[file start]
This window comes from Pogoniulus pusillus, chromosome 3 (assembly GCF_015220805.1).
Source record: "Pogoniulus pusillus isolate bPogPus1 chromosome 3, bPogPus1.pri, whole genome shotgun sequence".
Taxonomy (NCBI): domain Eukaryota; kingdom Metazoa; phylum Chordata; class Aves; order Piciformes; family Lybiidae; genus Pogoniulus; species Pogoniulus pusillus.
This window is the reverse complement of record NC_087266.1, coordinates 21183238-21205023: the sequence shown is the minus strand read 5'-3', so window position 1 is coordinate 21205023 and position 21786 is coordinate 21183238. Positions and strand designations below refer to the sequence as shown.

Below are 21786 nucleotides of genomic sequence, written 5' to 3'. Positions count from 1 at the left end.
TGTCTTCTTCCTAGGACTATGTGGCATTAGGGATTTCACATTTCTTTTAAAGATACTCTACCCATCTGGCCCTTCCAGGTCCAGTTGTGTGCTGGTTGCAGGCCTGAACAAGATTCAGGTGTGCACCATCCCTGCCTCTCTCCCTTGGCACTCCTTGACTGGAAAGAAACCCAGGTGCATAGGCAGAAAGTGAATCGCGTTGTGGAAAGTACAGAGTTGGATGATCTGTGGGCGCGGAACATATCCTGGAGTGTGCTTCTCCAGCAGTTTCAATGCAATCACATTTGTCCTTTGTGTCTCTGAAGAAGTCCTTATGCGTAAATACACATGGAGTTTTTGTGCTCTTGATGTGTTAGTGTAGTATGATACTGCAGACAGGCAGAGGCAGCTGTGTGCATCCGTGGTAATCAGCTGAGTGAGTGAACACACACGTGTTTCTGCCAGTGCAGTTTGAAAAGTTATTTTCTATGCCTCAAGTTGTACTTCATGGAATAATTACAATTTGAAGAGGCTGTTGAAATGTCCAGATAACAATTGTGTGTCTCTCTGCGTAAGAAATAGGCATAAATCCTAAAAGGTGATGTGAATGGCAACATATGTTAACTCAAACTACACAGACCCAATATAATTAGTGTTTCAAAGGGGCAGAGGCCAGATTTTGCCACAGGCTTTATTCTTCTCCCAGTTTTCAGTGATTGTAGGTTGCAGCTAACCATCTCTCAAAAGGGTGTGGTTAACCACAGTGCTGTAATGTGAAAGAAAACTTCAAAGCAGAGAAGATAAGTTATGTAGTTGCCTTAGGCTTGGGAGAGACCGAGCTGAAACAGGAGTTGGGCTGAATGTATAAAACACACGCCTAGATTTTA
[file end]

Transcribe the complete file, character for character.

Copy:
This window comes from Pogoniulus pusillus, chromosome 3 (assembly GCF_015220805.1).
Source record: "Pogoniulus pusillus isolate bPogPus1 chromosome 3, bPogPus1.pri, whole genome shotgun sequence".
Taxonomy (NCBI): domain Eukaryota; kingdom Metazoa; phylum Chordata; class Aves; order Piciformes; family Lybiidae; genus Pogoniulus; species Pogoniulus pusillus.
This window is the reverse complement of record NC_087266.1, coordinates 21183238-21205023: the sequence shown is the minus strand read 5'-3', so window position 1 is coordinate 21205023 and position 21786 is coordinate 21183238. Positions and strand designations below refer to the sequence as shown.

Below are 21786 nucleotides of genomic sequence, written 5' to 3'. Positions count from 1 at the left end.
TGTCTTCTTCCTAGGACTATGTGGCATTAGGGATTTCACATTTCTTTTAAAGATACTCTACCCATCTGGCCCTTCCAGGTCCAGTTGTGTGCTGGTTGCAGGCCTGAACAAGATTCAGGTGTGCACCATCCCTGCCTCTCTCCCTTGGCACTCCTTGACTGGAAAGAAACCCAGGTGCATAGGCAGAAAGTGAATCGCGTTGTGGAAAGTACAGAGTTGGATGATCTGTGGGCGCGGAACATATCCTGGAGTGTGCTTCTCCAGCAGTTTCAATGCAATCACATTTGTCCTTTGTGTCTCTGAAGAAGTCCTTATGCGTAAATACACATGGAGTTTTTGTGCTCTTGATGTGTTAGTGTAGTATGATACTGCAGACAGGCAGAGGCAGCTGTGTGCATCCGTGGTAATCAGCTGAGTGAGTGAACACACACGTGTTTCTGCCAGTGCAGTTTGAAAAGTTATTTTCTATGCCTCAAGTTGTACTTCATGGAATAATTACAATTTGAAGAGGCTGTTGAAATGTCCAGATAACAATTGTGTGTCTCTCTGCGTAAGAAATAGGCATAAATCCTAAAAGGTGATGTGAATGGCAACATATGTTAACTCAAACTACACAGACCCAATATAATTAGTGTTTCAAAGGGGCAGAGGCCAGATTTTGCCACAGGCTTTATTCTTCTCCCAGTTTTCAGTGATTGTAGGTTGCAGCTAACCATCTCTCAAAAGGGTGTGGTTAACCACAGTGCTGTAATGTGAAAGAAAACTTCAAAGCAGAGAAGATAAGTTATGTAGTTGCCTTAGGCTTGGGAGAGACCGAGCTGAAACAGGAGTTGGGCTGAATGTATAAAACACACGCCTAGATTTTA